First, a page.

Incidentally, Mukhtar Ansari, a five-time Member of Parliament from Uttar Pradesh, was killed on March 28 by the BJP-led Yogi government of UP. Ansari’s crime is that he has always fought against feudalism in favor of the poor, the destitute, and the poor. Afzal Ansari, Mukhtar’s brother and sitting assembly member, and his son Umar Ansari have made it clear that they have been urging the Modi government to refute the theory that Mukhtar’s assassination was a conspiracy. This is the second time, he was poisoned about 40 days ago. Most recently, on March 18 and March 22, he was given this ‘poison’ again, causing his condition to worsen’ (BBC, March 29, 2024).

Mukhtar Ansari has been lodged in jails in Punjab and Uttar Pradesh since 2005, facing more than 60 different criminal cases against him by the BJP government. British author and historian Patrick French in his book ‘India: A Portrait’ refers to him as ‘one of the most popular godfathers of Uttar Pradesh’ (Penguin Publications, 2007). Patrick French is one of the most interesting writers in the world of Indian politics, business, and crime, meeting almost everyone and telling their stories. “Can they tell me the name of one person I attacked, who is from a weaker section? I have always fought against the powerful, I have taken power from them. I will continue what I am doing till the end of my life,” Mukhtar told French.

India, like Russia, is voting for Modi’s third term exactly one month after Mukhtar’s death. A curfew was imposed in Uttar Pradesh during Mukhtar’s funeral. Putin called an election last March to legitimize his sixth term in Russia, exactly a month after Navalny’s death. Putin reportedly won over 87 percent of the vote in that election. On the other hand, Mukhtar’s death must have been a bad omen for the entire world to look almost Moscow-style.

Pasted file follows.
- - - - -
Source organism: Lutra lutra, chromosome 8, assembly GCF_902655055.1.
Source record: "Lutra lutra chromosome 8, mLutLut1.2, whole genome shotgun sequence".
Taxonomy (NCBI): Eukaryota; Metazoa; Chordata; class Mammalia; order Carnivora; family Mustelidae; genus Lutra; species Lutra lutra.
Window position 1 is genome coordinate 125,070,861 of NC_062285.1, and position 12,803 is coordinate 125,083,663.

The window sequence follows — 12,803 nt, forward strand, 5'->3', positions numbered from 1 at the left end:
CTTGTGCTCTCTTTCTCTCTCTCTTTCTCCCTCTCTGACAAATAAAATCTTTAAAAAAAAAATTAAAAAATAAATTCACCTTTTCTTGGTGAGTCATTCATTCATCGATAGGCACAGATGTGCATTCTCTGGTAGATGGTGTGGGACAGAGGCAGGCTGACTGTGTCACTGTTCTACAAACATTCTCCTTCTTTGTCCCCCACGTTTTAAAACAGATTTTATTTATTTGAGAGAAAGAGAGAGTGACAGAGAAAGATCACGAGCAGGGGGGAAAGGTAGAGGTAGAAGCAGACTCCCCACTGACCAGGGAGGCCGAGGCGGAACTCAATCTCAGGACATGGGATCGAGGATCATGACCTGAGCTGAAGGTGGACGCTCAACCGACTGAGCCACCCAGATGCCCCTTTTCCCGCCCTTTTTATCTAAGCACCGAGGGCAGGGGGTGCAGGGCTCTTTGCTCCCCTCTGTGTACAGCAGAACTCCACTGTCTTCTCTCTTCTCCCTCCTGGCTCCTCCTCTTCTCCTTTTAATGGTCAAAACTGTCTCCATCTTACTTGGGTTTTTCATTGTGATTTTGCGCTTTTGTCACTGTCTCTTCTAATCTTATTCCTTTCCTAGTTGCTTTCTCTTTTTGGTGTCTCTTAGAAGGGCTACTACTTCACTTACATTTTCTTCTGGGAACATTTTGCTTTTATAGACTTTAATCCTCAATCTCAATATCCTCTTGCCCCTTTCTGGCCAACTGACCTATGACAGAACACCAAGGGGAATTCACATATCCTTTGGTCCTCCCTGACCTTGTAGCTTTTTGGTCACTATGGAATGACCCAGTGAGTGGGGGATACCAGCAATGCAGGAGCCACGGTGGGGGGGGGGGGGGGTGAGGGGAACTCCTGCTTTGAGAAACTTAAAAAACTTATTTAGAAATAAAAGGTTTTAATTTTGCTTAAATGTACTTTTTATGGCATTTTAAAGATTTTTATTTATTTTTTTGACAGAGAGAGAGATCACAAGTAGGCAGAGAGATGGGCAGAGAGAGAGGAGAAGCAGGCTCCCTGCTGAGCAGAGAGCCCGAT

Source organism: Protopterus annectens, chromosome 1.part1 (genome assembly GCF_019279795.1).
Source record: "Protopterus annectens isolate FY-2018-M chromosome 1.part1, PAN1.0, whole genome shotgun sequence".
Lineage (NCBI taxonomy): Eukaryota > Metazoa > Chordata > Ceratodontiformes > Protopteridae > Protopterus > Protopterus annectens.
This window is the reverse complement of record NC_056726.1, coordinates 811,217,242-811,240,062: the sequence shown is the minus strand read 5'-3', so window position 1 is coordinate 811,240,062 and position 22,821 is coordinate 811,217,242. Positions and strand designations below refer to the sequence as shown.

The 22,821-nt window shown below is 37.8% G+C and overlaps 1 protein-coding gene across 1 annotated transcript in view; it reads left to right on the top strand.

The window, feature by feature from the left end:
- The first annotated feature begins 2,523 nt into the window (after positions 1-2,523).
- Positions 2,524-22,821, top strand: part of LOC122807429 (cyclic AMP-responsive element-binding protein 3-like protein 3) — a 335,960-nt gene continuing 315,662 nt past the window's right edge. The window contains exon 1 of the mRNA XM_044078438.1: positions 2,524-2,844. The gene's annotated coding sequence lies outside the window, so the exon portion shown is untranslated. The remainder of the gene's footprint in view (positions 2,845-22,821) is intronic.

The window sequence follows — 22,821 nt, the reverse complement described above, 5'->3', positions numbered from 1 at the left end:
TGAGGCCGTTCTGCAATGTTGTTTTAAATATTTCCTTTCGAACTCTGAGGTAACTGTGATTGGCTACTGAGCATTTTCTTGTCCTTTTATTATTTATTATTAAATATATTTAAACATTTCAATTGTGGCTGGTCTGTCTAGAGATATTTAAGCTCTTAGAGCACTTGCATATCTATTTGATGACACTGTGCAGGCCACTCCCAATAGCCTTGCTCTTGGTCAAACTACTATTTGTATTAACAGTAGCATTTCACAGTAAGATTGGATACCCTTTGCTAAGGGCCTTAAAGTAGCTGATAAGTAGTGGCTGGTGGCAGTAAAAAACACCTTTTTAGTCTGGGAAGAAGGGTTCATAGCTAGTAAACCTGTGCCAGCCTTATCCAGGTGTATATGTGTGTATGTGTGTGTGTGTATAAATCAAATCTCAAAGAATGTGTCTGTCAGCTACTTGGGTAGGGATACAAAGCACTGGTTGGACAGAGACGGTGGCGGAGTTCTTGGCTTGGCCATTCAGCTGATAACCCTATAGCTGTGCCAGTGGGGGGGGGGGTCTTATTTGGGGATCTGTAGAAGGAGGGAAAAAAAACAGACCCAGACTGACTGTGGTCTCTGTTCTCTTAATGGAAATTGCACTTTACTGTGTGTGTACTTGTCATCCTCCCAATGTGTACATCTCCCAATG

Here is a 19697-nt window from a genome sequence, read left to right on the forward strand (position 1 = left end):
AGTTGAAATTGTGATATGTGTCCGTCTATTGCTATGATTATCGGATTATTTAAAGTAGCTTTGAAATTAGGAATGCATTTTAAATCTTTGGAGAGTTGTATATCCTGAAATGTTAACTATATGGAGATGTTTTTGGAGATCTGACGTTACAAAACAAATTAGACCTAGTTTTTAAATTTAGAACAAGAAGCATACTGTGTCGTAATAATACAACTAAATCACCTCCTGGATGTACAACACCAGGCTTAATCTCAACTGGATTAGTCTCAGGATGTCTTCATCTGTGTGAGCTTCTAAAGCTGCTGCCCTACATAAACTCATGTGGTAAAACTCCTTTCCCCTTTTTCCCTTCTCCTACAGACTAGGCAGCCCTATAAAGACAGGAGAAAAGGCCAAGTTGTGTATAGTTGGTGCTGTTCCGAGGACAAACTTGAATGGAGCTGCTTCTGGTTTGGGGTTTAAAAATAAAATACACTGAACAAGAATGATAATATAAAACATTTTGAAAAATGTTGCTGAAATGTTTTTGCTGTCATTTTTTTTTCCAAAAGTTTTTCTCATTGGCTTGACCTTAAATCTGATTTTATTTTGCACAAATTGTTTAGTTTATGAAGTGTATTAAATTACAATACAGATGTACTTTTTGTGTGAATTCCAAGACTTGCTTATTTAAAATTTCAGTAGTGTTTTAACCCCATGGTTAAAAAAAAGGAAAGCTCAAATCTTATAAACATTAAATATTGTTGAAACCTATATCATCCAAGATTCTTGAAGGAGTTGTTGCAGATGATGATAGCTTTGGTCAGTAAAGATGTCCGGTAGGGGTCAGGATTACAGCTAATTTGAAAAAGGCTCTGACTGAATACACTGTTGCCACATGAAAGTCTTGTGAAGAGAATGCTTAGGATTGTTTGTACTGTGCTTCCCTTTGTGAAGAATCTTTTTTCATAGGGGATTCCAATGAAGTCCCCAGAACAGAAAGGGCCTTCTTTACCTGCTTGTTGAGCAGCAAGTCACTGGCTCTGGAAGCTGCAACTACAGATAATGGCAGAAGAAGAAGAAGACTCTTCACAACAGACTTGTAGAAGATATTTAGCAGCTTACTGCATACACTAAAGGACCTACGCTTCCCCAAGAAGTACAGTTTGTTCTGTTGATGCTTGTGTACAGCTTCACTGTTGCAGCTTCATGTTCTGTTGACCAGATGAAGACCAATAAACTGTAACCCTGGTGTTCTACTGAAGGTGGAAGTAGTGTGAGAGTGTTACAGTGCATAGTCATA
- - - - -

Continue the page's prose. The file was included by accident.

The Modi administration, which has captured all the state agencies since 2014, has announced that it will rule by itself until 2047, the centenary of the country’s independence, while it is contesting the elections for its third term. For that, he has to arrest Delhi Chief Minister Arvind Kejriwal and Chief Minister Hemant Soren, who is also a tribal leader of Jharkhand, and the decline of Indian democracy is being established globally. Modi’s ambitions have been hampered by violence in Manipur (where more than 200 civilians have been killed), the wounding of the India-China border dispute, accusations of overturning the state governments of Himachal, Madhya Pradesh, Chhattisgarh, Maharashtra, Odisha and Bihar, and the international suspicion of extreme misuse of the ED and CIB. BJP has challenged the election campaign.